(a) Information collection from the Office of Financial Research, member agencies, the Federal Insurance Office, and other Federal and State financial regulatory agencies. The Council may receive, and may request the submission of, such data or information from the Office of Financial Research, member agencies, the Federal Insurance Office, and (acting through the Office of Financial Research, to the extent the Council determines necessary) other Federal and State financial regulatory agencies as the Council deems necessary to carry out the provisions of title I of the Dodd-Frank Act (12 U.S.C. 5311-5374) or this part.

(b) Information collection from nonbank financial companies. (1) The Council may, to the extent the Council determines appropriate, direct the Office of Financial Research to require the submission of periodic and other reports from any nonbank financial company, including a nonbank financial company that is being considered for a proposed or final determination under §1310.10(a), for the purpose of assessing the extent to which a nonbank financial company poses a threat to the financial stability of the United States.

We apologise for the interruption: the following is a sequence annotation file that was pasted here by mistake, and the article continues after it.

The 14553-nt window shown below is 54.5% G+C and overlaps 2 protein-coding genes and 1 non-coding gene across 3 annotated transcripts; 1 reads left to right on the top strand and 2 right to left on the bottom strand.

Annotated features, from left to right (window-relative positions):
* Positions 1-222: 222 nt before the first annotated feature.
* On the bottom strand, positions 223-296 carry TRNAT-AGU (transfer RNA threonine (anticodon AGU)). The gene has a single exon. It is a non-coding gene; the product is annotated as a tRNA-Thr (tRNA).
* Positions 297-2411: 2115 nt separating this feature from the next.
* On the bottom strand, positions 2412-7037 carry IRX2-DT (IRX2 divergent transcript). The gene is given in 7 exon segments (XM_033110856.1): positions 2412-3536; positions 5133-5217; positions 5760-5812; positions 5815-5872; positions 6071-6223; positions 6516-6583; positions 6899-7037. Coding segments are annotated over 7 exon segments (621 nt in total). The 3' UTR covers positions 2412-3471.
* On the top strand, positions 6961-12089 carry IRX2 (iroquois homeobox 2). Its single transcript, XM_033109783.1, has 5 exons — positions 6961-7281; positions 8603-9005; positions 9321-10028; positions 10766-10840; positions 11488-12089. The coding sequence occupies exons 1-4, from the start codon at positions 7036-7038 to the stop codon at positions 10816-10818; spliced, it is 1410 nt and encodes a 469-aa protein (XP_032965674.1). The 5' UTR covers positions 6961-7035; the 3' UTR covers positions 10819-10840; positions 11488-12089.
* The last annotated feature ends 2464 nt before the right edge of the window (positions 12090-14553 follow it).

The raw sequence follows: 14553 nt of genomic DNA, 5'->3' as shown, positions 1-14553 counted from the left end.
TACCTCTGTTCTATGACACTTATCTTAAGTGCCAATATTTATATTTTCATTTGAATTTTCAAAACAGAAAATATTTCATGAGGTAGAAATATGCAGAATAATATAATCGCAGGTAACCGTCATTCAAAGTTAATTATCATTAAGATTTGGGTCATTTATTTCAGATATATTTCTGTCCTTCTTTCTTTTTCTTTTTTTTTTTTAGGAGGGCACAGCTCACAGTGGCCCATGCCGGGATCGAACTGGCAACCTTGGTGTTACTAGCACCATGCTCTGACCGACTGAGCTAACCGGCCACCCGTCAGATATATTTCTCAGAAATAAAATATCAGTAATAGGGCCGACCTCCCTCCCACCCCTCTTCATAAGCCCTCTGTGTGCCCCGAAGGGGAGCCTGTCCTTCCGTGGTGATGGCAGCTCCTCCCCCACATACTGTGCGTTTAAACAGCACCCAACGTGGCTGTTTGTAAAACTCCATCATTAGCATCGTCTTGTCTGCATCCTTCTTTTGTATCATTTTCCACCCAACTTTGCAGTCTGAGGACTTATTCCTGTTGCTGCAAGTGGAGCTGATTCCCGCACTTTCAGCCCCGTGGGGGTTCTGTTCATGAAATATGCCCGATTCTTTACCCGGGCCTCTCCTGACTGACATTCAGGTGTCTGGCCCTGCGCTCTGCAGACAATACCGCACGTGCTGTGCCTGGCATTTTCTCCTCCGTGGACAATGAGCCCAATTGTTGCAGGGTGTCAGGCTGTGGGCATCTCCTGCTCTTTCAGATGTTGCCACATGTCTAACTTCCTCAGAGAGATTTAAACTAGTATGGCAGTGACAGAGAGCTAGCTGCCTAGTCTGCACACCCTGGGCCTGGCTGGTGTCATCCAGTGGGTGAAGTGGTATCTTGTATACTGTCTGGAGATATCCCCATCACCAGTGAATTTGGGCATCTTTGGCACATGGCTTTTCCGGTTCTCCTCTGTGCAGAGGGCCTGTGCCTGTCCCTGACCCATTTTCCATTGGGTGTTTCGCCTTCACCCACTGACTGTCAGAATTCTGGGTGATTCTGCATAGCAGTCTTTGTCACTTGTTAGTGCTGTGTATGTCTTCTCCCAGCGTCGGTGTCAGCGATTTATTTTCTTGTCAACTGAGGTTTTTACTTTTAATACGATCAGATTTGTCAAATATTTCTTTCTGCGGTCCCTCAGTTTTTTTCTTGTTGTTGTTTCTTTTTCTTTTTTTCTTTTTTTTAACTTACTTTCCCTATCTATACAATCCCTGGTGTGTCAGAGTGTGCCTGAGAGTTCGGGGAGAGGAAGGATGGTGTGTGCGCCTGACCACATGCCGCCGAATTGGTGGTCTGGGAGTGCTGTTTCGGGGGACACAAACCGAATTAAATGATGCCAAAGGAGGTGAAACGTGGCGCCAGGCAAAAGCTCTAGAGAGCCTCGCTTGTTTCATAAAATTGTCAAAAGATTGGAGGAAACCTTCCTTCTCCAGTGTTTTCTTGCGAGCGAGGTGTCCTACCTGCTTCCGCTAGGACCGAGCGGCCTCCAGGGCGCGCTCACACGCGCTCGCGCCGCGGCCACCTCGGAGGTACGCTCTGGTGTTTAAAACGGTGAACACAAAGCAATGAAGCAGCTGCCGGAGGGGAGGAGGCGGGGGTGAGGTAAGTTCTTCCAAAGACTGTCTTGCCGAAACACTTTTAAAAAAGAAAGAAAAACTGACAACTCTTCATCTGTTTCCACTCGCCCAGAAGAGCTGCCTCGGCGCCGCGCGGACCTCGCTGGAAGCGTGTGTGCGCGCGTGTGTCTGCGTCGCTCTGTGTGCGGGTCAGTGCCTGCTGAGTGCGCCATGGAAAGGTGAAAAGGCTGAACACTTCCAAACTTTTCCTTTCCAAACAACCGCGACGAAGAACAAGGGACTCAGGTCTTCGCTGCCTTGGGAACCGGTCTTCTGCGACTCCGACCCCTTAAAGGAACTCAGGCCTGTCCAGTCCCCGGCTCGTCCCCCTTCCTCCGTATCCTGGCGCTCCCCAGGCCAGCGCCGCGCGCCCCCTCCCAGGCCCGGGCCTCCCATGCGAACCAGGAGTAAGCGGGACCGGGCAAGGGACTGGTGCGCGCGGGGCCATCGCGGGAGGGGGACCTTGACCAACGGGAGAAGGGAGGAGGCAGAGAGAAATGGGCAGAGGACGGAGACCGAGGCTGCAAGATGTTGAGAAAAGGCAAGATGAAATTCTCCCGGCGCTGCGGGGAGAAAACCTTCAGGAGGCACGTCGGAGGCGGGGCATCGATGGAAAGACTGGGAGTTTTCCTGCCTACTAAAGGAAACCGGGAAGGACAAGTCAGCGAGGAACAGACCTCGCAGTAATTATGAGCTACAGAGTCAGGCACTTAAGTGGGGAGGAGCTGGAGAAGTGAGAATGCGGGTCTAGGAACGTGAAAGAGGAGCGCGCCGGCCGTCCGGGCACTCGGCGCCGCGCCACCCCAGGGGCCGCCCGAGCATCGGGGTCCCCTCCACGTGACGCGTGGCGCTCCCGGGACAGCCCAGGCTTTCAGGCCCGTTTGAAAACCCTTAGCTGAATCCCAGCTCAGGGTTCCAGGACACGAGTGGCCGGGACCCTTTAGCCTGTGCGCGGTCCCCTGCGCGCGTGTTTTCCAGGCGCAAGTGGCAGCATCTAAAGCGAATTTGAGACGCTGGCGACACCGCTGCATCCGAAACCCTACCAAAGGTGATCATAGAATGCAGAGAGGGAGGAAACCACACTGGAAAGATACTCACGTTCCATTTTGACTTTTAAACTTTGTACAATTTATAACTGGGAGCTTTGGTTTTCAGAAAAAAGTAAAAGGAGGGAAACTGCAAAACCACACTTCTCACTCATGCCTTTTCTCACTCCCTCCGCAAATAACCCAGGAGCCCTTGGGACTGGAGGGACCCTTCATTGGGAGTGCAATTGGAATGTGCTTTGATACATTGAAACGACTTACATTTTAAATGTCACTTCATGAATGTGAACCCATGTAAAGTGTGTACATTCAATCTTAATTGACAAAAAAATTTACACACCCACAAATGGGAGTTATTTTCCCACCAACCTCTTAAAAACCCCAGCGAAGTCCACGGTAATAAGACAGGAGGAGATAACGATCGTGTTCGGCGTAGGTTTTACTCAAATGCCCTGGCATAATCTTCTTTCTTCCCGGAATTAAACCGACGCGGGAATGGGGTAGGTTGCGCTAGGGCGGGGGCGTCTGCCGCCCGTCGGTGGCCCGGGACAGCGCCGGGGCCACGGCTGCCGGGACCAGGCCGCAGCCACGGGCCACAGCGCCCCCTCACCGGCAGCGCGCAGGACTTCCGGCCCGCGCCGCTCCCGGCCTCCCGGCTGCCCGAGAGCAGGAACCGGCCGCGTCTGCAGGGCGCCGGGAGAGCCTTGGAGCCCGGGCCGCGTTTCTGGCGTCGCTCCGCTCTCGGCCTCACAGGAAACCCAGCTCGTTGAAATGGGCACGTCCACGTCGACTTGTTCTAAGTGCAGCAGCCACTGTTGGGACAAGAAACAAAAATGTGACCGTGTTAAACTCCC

(2) Before requiring the submission of reports under this paragraph (b) from any nonbank financial company that is regulated by a member agency or any primary financial regulatory agency, the Council, acting through the Office of Financial Research, shall coordinate with such agency or agencies and shall, whenever possible, rely on information available from the Office of Financial Research or such agency or agencies.

(3) Before requiring the submission of reports under this paragraph (b) from a company that is a foreign nonbank financial company, the Council shall, acting through the Office of Financial Research, to the extent appropriate, consult with the appropriate foreign regulator of such foreign nonbank financial company and, whenever possible, rely on information already being collected by such foreign regulator, with English translation.

(4) The Council may, to the extent the Council determines appropriate, accept the submission of any data, information, and reports voluntarily submitted by any nonbank financial company that is being considered for a proposed or final determination under §1310.10(a), for the purpose of assessing the extent to which a nonbank financial company poses a threat to the financial stability of the United States.

(c) Consultation. The Council shall consult with the primary financial regulatory agency, if any, for each nonbank financial company or subsidiary of a nonbank financial company that is being considered for supervision by the Board of Governors under §1310.10(a) in a timely manner before the Council makes any final determination under §1310.10(a) with respect to such nonbank financial company.